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Concern about climate change stays strong through cost-of-living crisis

Climate action remains a popular policy among the UK population.

By Nick Ferris

As if things were not clear enough already, the latest report from the Intergovernmental Panel on Climate Change (IPCC) has reminded us: the world is on the brink of surpassing the 1.5°C global warming threshold, which only rapid and extensive policy interventions can now avert. Beyond this point there would be irreversible and widespread damage. The report, the work of hundreds of the world’s leading climate scientists, will be the last to be published by the IPCC before 2030, making it a crucial “final warning” to governments.

The British public appears to sense the urgency. Despite the ongoing cost-of-living crisis, tackling climate change remains a popular policy among the British population. According to the latest public attitudes tracker from the Department for Energy Security and Net Zero, which monitors public perceptions of climate change on a quarterly basis, 82 per cent of people remained “concerned” about climate change in winter 2022.

This was only a few percentage points below a high of 85 per cent in Autumn 2021, before the cost-of-living crisis hit in earnest, and just prior to the UK hosting the Cop26 UN climate summit.

[See also: “Everything, everywhere, all at once”: UN climate report has no time for doomism]

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The survey also reveals that support for climate action is not simply abstract: respondents were keen for more new renewable technologies to be built, even in their local area. Seventy per cent said that they would not mind if a wind farm were built in their area, and 81 per cent would not care if a solar farm was established. Yet the government has made the construction of new onshore wind farms difficult through planning restrictions, and continues to block the construction of solar plants on much farmland (despite the fact that solar panels do not have to preclude farming).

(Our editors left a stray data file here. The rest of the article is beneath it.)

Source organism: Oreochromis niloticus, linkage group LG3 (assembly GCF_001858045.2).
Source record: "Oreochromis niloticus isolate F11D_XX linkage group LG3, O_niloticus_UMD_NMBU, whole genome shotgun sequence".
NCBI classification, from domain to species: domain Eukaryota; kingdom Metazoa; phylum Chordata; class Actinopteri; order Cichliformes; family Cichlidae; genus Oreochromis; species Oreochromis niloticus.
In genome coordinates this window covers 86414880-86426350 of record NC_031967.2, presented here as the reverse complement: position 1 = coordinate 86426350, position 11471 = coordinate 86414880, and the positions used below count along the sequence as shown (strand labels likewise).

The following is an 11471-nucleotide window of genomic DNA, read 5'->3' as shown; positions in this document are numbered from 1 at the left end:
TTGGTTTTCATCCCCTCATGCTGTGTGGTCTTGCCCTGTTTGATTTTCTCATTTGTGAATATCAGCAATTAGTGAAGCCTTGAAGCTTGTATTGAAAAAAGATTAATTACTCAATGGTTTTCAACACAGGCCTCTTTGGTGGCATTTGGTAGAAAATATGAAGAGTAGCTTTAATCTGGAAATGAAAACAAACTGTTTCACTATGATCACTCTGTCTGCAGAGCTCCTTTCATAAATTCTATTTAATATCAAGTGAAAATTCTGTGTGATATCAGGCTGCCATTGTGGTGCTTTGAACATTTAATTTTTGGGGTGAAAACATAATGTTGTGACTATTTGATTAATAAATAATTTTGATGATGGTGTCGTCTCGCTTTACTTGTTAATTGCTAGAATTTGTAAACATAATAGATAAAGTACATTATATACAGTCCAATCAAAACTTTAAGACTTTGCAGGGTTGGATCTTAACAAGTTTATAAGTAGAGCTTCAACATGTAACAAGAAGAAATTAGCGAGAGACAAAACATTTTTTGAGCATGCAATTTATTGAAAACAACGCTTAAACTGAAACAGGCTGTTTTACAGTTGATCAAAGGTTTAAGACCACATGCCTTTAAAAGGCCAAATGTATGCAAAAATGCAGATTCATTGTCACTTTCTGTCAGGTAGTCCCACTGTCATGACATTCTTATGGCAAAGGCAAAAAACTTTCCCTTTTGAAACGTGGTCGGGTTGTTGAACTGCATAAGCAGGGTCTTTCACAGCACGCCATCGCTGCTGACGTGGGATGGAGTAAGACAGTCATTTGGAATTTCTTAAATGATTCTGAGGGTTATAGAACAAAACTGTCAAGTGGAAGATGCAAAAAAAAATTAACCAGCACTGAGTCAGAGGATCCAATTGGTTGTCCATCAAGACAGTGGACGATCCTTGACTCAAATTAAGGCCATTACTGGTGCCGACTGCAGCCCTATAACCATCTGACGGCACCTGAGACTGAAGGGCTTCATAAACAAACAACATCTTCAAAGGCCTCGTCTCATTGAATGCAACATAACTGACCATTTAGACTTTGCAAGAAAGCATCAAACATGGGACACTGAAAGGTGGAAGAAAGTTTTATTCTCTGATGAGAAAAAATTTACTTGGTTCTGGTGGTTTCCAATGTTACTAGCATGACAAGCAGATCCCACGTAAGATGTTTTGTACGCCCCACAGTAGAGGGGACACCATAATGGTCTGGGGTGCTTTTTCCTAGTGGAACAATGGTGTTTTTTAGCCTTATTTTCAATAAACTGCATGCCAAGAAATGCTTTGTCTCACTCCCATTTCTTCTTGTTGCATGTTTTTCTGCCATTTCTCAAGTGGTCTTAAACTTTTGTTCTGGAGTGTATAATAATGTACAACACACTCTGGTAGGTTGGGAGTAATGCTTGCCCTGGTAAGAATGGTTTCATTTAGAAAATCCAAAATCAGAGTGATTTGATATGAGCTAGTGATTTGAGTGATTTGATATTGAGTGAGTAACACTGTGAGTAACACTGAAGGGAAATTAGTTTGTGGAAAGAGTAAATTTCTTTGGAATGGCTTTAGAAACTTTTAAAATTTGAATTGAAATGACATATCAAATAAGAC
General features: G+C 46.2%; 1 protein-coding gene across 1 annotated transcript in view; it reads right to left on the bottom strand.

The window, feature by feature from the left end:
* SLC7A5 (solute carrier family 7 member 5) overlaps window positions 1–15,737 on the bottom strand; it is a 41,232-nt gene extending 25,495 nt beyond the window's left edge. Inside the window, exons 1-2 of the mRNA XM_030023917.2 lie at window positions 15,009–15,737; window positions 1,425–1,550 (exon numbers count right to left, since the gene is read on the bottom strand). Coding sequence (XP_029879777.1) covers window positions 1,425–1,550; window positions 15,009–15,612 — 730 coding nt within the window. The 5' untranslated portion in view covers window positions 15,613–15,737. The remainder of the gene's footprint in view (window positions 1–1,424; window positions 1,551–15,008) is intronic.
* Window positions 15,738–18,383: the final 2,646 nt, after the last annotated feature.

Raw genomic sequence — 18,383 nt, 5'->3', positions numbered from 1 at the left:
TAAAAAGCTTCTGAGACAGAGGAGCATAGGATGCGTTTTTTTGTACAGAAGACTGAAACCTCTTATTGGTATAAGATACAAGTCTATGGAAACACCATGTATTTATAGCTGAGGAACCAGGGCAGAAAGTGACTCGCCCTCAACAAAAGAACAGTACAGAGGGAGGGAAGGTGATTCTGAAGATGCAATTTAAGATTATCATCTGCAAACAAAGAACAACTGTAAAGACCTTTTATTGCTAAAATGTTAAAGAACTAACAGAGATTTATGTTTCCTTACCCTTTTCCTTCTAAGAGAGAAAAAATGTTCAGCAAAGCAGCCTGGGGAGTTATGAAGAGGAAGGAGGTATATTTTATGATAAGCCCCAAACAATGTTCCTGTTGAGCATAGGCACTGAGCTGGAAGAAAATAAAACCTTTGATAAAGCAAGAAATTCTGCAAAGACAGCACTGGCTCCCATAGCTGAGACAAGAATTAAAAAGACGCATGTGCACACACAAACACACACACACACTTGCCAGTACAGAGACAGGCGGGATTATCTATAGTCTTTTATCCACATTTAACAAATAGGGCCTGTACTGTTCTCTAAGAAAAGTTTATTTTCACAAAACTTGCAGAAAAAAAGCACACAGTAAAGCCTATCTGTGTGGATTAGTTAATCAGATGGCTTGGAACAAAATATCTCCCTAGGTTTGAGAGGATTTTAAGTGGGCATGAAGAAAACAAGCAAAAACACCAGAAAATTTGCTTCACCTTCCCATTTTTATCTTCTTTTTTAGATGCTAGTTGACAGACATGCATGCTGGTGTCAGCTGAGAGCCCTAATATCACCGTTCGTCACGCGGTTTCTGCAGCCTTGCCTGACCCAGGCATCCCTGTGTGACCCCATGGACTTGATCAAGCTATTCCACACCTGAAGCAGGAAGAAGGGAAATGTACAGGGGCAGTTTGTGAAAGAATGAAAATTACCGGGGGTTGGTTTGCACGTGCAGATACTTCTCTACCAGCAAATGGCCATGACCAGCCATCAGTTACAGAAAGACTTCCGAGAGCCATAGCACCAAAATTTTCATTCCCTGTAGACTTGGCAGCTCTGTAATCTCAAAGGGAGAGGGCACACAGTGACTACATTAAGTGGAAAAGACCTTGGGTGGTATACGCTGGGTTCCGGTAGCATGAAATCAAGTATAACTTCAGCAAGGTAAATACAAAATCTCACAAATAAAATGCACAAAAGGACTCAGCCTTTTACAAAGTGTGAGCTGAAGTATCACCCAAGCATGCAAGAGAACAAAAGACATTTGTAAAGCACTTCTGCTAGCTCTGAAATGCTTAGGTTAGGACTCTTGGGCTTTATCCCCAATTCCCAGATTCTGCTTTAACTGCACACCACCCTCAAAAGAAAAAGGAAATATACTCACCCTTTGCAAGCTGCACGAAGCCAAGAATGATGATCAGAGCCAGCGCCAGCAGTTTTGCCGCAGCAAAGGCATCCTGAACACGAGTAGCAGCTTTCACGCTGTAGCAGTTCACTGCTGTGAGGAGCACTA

[See also: Vanuatu’s existential climate threat: “Losing my country is not an option”]

Progress towards reaching net-zero greenhouse gas emissions would also reduce the UK's reliance on expensive fossil fuels. Since extremely high energy costs have been driven by Vladimir Putin, the Russian president, blocking natural gas exports to Europe since the invasion of Ukraine, decarbonisation will improve energy security and affordability, as the Tory MP Chris Skidmore has noted in his recent net-zero review.

Policy, however, is failing to live up to the UK's low-carbon ambitions. The latest Net Zero Policy Tracker report published by think tank the Green Alliance in March showed that government policies only cover 87 per cent of the emissions reductions that will be required up to 2032. And of that 87 per cent, only 28 per cent is actually confirmed policy.

Elsewhere, the latest insulation data published by the government shows that the number of UK homes getting loft or cavity wall insulation actually fell in 2022, by 42 per cent year-on-year. Annual insulation installations are now 98 per cent below the level seen in 2012, after which David Cameron “cut the green crap” from energy bills, in a misguided attempt to lower costs by cutting green levies. UK energy bills are billions of pounds higher in total than they would have been had the government not scrapped this green support.

[See also: The lawyers taking polluters to court: "No company is above the law"]

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